TMS and Treatment-Resistant Depression

TMS BrainWritten by: Bobby Nix, MD

The Department of Psychiatry and Behavioral Sciences continues to be on the forefront of revolutionary therapies for treatment-resistant depression. We offer Transcranial Magnetic Stimulation (TMS) to patients suffering from depression and whose symptoms have not improved adequately with antidepressant medications and psychotherapy. In addition to treating depression, TMS is also approved by the Food and Drug Administration (FDA) for the treatment of migraines and obsessive-compulsive disorder (OCD).

A non-invasive procedure, TMS does not require anesthesia and does not cause side effects often associated with medications such as weight gain, sexual dysfunction, nausea, dry mouth, and sedation. The most common side effects are mild to moderate headache and/or scalp discomfort, which typically occur less frequently after the first few sessions.

TMS involves an electromagnetic coil that is positioned on the head, directly over the area of the brain to be stimulated, usually the left of the right prefrontal cortex. This coil generates a rapidly pulsating magnetic field, which influences the activity of neurons and pathways situated directly under the coil, as well as other brain structures connected to them. Repeated sessions of brain stimulation, over time, can trigger changes in the brain’s electrochemical activity and help relieve the symptoms of depression.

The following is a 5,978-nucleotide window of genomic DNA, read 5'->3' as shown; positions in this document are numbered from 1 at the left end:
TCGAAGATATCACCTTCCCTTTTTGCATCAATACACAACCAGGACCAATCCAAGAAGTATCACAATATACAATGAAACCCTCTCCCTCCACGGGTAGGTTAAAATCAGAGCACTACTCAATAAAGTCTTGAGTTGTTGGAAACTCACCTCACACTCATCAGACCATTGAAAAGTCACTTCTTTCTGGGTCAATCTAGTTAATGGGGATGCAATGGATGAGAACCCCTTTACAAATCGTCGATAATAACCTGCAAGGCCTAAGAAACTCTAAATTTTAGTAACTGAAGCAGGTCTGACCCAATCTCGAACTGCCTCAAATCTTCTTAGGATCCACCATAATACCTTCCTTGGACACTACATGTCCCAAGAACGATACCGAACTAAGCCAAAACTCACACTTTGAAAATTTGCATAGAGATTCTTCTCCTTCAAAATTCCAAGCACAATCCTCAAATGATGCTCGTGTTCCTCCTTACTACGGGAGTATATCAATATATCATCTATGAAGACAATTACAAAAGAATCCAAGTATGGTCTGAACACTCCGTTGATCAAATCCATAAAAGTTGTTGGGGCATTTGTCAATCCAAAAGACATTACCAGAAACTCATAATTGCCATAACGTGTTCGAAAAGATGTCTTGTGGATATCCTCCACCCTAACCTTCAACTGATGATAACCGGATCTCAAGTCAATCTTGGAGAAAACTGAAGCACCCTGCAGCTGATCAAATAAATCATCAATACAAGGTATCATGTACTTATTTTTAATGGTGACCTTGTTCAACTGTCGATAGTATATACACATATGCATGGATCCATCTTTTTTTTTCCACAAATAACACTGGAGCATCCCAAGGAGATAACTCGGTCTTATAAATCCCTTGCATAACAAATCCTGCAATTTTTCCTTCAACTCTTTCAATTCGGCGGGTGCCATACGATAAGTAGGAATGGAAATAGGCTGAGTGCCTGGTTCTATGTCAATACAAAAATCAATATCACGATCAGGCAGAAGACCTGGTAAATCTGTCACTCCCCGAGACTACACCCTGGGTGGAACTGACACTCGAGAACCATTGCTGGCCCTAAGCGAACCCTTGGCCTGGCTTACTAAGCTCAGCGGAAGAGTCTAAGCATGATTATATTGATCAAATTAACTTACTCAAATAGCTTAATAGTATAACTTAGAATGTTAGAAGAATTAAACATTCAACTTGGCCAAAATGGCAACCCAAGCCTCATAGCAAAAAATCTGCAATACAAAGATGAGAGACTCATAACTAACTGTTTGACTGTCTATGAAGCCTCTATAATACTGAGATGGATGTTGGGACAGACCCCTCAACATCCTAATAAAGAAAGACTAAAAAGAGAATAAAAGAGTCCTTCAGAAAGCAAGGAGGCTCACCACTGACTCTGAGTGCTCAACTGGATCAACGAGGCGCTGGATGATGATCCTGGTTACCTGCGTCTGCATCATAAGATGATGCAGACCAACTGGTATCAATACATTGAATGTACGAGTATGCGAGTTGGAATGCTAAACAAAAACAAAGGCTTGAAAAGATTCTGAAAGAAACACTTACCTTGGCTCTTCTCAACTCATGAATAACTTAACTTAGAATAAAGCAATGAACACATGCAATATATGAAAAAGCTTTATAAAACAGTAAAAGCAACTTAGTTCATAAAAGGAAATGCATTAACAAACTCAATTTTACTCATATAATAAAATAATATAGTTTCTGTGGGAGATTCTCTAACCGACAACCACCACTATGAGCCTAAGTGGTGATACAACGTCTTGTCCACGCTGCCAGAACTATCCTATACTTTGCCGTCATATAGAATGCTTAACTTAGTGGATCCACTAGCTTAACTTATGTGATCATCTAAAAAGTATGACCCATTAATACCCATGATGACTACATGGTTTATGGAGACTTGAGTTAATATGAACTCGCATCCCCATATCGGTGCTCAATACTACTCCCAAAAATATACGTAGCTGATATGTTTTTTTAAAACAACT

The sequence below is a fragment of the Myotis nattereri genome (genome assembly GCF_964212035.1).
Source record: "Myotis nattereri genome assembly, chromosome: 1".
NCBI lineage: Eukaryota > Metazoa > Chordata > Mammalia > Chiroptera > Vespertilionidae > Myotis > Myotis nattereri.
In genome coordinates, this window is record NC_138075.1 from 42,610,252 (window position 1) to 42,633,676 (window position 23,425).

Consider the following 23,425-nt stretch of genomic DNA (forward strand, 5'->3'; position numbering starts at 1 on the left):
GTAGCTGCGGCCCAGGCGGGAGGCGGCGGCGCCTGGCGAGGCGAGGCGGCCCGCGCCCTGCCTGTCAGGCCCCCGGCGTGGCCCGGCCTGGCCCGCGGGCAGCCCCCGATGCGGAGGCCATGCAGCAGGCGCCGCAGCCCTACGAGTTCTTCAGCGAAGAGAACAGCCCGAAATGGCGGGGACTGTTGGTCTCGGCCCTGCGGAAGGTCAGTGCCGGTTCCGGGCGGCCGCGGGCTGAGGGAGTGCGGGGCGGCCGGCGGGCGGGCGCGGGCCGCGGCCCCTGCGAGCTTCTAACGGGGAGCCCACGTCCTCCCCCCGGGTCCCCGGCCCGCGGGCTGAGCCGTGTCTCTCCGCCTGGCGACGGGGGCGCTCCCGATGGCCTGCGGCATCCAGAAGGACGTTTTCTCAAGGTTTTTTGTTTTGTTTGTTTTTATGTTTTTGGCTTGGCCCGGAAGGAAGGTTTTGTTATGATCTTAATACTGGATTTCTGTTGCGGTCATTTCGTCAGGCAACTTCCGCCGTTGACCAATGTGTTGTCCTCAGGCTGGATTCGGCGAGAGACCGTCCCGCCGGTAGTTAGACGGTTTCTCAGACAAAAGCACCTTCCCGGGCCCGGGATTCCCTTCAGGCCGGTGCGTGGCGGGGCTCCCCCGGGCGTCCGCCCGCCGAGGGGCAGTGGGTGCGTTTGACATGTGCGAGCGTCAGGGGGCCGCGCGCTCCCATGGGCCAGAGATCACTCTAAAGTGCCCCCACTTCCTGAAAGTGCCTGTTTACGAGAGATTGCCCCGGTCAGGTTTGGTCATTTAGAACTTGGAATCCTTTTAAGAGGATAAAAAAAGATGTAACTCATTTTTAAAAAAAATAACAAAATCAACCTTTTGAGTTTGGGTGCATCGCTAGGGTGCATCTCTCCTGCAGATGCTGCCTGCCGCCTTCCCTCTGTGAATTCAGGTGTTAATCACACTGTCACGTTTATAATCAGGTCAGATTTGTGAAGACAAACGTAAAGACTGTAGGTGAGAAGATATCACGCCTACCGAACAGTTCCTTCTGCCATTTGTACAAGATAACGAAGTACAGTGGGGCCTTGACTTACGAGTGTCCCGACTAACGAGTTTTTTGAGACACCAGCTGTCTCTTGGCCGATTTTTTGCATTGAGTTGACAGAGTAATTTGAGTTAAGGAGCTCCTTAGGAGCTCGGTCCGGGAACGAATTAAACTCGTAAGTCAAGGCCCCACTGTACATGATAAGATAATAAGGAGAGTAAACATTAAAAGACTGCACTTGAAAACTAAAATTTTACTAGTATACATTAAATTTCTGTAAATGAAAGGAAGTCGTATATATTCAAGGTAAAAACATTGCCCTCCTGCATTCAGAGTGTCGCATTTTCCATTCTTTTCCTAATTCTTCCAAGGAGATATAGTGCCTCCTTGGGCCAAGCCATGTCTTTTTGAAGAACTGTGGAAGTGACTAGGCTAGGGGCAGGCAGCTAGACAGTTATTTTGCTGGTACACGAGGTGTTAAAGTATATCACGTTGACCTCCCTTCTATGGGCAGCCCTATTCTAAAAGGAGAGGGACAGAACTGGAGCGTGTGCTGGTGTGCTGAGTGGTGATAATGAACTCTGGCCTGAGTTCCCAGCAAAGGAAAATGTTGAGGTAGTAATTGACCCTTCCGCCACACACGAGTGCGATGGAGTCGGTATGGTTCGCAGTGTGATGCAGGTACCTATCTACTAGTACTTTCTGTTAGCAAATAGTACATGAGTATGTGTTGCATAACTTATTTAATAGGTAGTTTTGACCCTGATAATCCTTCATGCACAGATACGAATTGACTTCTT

When this treatment first became available, sessions lasted approximately 37 minutes. With advancements, treatment time has been cut down to just 19 minutes. A new technique, recently cleared by the FDA, called intermittent theta burst stimulation (iTBS), also known as “Express TMS,” now reduces each session to only three minutes. iTBS is just as as safe and effective for treating depression as conventional TMS — only much faster. Patients are able to receive the treatments they need, with decreased appointment times so they can return to their families, jobs, and lives.

For more information on TMS or to schedule an appointment, please call 713-486-2700.

Bobby Nix, MD, is an associate professor and vice chair for Clinical Affairs in the Department of Psychiatry and Behavioral Sciences. He also serves as the Director of UT Physicians Behavioral Health Outpatient Services. Nix is one of the leading providers at the UT Physicians Outpatient Psychiatry Clinic, treating a wide range of mental health conditions such as addiction, anxiety/OCD, bipolar disorder, depression, and binge eating disorders.